The cluster operates with Platform HPC tools, so for customers using Platform LSF, it’s easy to switch their compute jobs to a remote cluster. Users who rely on Sun Grid Engine or other scheduling software need a separate account with OCF. Dixon says that job submissions have gone smoothly, but that OCF is still looking to develop different user interfaces to make it easier to use the enCORE service in a more automated way, over the Internet. Customers can use various open source applications available on enCORE, or load their own apps.
With this additional capacity, OCF and enCORE will be able to satisfy the type of requirements of larger organizations in addition to their current customer base of small and mid-size companies. Dixon recounts the meaningful business benefits enabled by the endeavor. Some customers have no HPC infrastructure available to them in-house and in order to run models and simulations successfully they need to access an HPC cluster. Other customers may own HPC resources but from time to time have peaks in demand or challenging project schedules or have workloads that require significantly more capacity than they have access to. Other clients who own systems outright are pushing up against capacity, datacenter and power limitations and use the service as way to minimize the gap.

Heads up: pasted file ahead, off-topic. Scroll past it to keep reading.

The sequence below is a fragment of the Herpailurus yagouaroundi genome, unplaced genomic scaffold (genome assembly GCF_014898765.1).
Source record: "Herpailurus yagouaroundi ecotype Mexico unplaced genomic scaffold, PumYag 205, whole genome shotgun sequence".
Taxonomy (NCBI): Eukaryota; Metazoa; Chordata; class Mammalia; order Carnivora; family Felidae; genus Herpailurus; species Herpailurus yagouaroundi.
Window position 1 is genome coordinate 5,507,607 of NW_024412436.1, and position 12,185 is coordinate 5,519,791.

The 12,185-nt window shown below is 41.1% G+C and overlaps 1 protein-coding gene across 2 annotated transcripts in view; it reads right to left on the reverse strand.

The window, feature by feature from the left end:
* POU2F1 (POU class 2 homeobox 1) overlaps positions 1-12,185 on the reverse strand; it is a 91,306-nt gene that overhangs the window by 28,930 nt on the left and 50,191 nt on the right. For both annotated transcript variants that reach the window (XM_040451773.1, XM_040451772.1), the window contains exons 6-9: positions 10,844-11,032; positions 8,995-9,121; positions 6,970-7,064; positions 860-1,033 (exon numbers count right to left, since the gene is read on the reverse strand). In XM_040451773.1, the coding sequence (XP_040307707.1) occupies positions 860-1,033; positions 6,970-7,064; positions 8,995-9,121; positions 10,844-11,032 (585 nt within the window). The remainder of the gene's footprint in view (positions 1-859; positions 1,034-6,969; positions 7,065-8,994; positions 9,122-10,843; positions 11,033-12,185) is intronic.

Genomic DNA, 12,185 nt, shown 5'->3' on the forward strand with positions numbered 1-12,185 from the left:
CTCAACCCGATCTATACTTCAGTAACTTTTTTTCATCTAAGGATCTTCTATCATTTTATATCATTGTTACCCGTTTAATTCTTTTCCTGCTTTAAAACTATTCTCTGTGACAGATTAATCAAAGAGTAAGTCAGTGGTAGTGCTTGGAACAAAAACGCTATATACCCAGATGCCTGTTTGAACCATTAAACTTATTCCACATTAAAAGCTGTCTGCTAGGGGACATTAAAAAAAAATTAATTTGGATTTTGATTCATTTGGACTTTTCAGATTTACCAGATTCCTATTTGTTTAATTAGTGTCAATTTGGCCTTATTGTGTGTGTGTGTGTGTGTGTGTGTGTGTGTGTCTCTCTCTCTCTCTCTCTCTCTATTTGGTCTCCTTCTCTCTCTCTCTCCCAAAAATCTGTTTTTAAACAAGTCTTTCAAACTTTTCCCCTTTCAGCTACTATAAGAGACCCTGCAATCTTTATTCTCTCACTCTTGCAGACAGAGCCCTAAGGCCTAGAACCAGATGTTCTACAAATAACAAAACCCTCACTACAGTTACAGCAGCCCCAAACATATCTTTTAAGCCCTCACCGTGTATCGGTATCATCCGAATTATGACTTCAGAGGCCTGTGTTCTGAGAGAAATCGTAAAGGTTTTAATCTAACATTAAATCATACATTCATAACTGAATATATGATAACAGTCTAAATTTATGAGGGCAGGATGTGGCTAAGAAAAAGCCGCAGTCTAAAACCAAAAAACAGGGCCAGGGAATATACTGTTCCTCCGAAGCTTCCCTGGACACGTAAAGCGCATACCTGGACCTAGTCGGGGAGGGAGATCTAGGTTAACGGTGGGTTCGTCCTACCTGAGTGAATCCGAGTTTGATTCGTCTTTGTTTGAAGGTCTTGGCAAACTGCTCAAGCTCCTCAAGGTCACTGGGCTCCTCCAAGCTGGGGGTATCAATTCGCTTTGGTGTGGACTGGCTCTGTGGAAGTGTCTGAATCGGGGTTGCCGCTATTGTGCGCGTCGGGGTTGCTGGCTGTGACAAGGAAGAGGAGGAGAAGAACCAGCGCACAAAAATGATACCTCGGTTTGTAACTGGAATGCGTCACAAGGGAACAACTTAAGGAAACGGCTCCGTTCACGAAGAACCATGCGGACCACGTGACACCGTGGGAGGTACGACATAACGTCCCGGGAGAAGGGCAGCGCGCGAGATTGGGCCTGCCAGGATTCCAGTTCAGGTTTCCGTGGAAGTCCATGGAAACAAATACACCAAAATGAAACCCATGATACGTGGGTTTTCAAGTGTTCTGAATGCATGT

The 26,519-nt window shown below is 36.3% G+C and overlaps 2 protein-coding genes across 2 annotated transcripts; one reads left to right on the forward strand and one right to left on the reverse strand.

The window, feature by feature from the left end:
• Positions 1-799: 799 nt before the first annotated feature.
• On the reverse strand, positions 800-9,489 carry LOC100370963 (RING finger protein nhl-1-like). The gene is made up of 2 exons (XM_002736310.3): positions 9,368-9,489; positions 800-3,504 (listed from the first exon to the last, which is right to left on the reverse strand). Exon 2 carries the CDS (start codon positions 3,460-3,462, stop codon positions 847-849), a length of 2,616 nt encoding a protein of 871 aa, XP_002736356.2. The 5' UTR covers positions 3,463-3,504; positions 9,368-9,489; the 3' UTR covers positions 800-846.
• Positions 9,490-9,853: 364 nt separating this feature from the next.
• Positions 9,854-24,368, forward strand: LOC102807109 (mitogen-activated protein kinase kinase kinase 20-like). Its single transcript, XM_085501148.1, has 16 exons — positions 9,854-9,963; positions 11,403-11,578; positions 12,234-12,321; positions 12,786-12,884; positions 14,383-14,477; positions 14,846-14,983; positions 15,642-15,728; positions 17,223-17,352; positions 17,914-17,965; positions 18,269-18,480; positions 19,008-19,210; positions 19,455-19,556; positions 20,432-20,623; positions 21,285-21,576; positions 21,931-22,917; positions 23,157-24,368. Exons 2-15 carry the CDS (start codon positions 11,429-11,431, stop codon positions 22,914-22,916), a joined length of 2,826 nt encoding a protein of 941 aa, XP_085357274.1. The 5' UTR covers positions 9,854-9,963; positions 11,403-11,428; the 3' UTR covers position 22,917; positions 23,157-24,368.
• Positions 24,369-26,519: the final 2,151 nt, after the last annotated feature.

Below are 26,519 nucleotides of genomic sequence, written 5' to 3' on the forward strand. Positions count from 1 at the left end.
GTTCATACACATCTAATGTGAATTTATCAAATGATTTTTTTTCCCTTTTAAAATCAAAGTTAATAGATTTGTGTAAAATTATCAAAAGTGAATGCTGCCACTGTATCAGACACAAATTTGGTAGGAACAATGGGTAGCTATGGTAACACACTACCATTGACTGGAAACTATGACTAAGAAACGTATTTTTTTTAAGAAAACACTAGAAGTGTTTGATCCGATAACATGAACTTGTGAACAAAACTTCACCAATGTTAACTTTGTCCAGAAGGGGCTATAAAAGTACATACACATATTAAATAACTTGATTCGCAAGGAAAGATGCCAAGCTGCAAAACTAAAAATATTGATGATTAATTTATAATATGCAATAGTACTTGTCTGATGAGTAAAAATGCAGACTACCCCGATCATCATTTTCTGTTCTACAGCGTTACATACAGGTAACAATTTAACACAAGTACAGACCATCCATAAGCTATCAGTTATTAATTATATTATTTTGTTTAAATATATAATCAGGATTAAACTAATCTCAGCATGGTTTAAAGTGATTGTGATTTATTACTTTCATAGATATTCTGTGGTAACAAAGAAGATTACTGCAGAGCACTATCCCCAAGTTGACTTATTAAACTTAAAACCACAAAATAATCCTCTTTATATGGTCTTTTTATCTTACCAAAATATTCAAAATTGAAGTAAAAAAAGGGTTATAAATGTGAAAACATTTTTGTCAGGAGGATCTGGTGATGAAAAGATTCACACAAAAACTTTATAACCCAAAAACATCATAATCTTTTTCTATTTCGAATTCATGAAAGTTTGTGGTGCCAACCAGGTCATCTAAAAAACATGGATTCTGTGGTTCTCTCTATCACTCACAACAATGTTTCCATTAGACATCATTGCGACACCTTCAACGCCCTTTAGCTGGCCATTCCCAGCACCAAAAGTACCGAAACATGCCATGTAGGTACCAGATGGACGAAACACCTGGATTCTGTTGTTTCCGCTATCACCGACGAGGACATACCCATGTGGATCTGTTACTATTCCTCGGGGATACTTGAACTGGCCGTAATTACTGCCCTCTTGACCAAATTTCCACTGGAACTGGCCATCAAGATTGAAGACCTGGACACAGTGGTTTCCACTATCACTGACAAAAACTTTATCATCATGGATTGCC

One success story in particular stands out in Dixon’s mind: a customer that had the opportunity to bid for a contract to perform wind farm simulations, but did not have the necessary computing power necessary to carry out the work. By working with OCF and using the enCORE service, they were able to put in a successful bid and delivered the work on time and on budget.
While enCORE is officially a public-private partnership – the first one of its kind in the UK – from the customer perspective, this is a commercial service. The entire customer engagement, from sales and marketing right through to service delivery is with OCF. So the customer does not have any exposure whatsoever to the partner institutions – all technical support, requirements or requests come in to the OCF service desk.
But this is still a collaboration, and the cluster operates based on service agreements. Dixon characterized the arrangement as a flexible arrangement, with OCF having access to 8,000 of the 8,192 available cores. The distribution of resources toward commercial endeavors is intentional.